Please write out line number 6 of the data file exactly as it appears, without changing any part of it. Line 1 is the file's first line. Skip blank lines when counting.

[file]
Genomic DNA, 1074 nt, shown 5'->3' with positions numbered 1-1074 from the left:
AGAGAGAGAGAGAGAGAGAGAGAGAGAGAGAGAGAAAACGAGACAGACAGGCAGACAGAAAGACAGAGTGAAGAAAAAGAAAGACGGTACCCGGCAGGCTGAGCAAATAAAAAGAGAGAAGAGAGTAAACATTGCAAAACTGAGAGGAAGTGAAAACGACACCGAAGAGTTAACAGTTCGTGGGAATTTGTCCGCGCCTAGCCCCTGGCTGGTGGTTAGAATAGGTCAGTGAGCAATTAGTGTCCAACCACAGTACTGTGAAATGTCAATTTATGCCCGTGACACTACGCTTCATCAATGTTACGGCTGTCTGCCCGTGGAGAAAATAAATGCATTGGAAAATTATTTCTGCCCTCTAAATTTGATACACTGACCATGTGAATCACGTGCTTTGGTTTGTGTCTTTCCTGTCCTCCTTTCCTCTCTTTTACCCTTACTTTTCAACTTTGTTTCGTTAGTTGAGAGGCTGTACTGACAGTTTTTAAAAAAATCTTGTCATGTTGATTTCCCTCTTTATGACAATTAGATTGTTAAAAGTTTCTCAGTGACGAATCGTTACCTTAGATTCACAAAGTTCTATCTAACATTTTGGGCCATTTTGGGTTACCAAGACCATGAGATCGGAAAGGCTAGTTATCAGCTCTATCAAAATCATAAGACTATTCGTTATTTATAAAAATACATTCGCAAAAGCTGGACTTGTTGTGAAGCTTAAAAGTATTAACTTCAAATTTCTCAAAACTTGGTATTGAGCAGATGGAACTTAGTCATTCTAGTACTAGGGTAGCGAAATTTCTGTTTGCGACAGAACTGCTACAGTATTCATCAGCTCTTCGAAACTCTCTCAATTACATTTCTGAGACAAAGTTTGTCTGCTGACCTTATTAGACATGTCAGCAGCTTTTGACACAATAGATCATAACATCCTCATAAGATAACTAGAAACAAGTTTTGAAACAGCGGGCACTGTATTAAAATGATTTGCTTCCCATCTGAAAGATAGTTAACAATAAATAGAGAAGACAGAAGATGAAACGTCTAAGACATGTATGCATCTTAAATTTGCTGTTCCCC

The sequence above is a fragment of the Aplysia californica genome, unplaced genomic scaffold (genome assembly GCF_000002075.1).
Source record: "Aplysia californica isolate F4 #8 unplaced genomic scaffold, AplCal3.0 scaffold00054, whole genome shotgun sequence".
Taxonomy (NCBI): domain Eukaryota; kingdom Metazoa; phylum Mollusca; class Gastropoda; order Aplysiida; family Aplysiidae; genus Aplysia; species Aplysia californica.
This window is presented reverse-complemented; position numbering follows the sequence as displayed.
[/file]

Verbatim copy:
This window is presented reverse-complemented; position numbering follows the sequence as displayed.